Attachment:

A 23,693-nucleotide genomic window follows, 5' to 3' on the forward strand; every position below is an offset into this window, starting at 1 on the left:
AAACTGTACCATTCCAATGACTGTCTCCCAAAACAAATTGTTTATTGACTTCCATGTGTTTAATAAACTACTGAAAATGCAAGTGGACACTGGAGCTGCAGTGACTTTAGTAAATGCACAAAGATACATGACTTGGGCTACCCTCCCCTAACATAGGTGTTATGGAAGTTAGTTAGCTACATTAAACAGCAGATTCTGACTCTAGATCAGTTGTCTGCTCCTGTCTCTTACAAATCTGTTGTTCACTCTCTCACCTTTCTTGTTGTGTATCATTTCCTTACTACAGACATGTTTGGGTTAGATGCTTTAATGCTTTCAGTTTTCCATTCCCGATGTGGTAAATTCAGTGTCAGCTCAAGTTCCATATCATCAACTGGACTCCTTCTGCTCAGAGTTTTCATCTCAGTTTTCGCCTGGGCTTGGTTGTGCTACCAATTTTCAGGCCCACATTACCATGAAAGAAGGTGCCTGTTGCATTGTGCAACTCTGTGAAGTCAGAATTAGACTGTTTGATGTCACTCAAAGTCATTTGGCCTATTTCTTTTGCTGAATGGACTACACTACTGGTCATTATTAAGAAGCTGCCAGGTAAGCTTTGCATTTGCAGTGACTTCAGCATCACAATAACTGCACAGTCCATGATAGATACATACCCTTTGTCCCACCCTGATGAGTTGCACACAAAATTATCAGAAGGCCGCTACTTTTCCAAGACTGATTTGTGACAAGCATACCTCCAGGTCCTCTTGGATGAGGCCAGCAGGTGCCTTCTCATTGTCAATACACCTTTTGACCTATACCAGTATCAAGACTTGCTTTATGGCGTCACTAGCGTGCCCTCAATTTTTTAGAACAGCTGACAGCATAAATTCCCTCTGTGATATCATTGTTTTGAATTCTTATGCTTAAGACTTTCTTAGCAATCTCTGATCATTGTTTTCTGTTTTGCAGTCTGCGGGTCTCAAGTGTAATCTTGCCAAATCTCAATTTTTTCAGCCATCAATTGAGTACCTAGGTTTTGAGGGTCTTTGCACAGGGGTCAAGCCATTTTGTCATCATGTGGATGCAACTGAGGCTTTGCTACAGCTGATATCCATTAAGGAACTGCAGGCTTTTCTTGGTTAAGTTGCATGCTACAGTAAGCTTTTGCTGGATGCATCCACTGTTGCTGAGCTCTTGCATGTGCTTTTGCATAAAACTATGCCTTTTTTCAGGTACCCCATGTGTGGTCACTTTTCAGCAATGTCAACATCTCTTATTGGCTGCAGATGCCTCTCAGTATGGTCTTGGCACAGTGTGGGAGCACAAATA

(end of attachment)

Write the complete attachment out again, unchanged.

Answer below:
A 23,693-nucleotide genomic window follows, 5' to 3' on the forward strand; every position below is an offset into this window, starting at 1 on the left:
AAACTGTACCATTCCAATGACTGTCTCCCAAAACAAATTGTTTATTGACTTCCATGTGTTTAATAAACTACTGAAAATGCAAGTGGACACTGGAGCTGCAGTGACTTTAGTAAATGCACAAAGATACATGACTTGGGCTACCCTCCCCTAACATAGGTGTTATGGAAGTTAGTTAGCTACATTAAACAGCAGATTCTGACTCTAGATCAGTTGTCTGCTCCTGTCTCTTACAAATCTGTTGTTCACTCTCTCACCTTTCTTGTTGTGTATCATTTCCTTACTACAGACATGTTTGGGTTAGATGCTTTAATGCTTTCAGTTTTCCATTCCCGATGTGGTAAATTCAGTGTCAGCTCAAGTTCCATATCATCAACTGGACTCCTTCTGCTCAGAGTTTTCATCTCAGTTTTCGCCTGGGCTTGGTTGTGCTACCAATTTTCAGGCCCACATTACCATGAAAGAAGGTGCCTGTTGCATTGTGCAACTCTGTGAAGTCAGAATTAGACTGTTTGATGTCACTCAAAGTCATTTGGCCTATTTCTTTTGCTGAATGGACTACACTACTGGTCATTATTAAGAAGCTGCCAGGTAAGCTTTGCATTTGCAGTGACTTCAGCATCACAATAACTGCACAGTCCATGATAGATACATACCCTTTGTCCCACCCTGATGAGTTGCACACAAAATTATCAGAAGGCCGCTACTTTTCCAAGACTGATTTGTGACAAGCATACCTCCAGGTCCTCTTGGATGAGGCCAGCAGGTGCCTTCTCATTGTCAATACACCTTTTGACCTATACCAGTATCAAGACTTGCTTTATGGCGTCACTAGCGTGCCCTCAATTTTTTAGAACAGCTGACAGCATAAATTCCCTCTGTGATATCATTGTTTTGAATTCTTATGCTTAAGACTTTCTTAGCAATCTCTGATCATTGTTTTCTGTTTTGCAGTCTGCGGGTCTCAAGTGTAATCTTGCCAAATCTCAATTTTTTCAGCCATCAATTGAGTACCTAGGTTTTGAGGGTCTTTGCACAGGGGTCAAGCCATTTTGTCATCATGTGGATGCAACTGAGGCTTTGCTACAGCTGATATCCATTAAGGAACTGCAGGCTTTTCTTGGTTAAGTTGCATGCTACAGTAAGCTTTTGCTGGATGCATCCACTGTTGCTGAGCTCTTGCATGTGCTTTTGCATAAAACTATGCCTTTTTTCAGGTACCCCATGTGTGGTCACTTTTCAGCAATGTCAACATCTCTTATTGGCTGCAGATGCCTCTCAGTATGGTCTTGGCACAGTGTGGGAGCACAAATA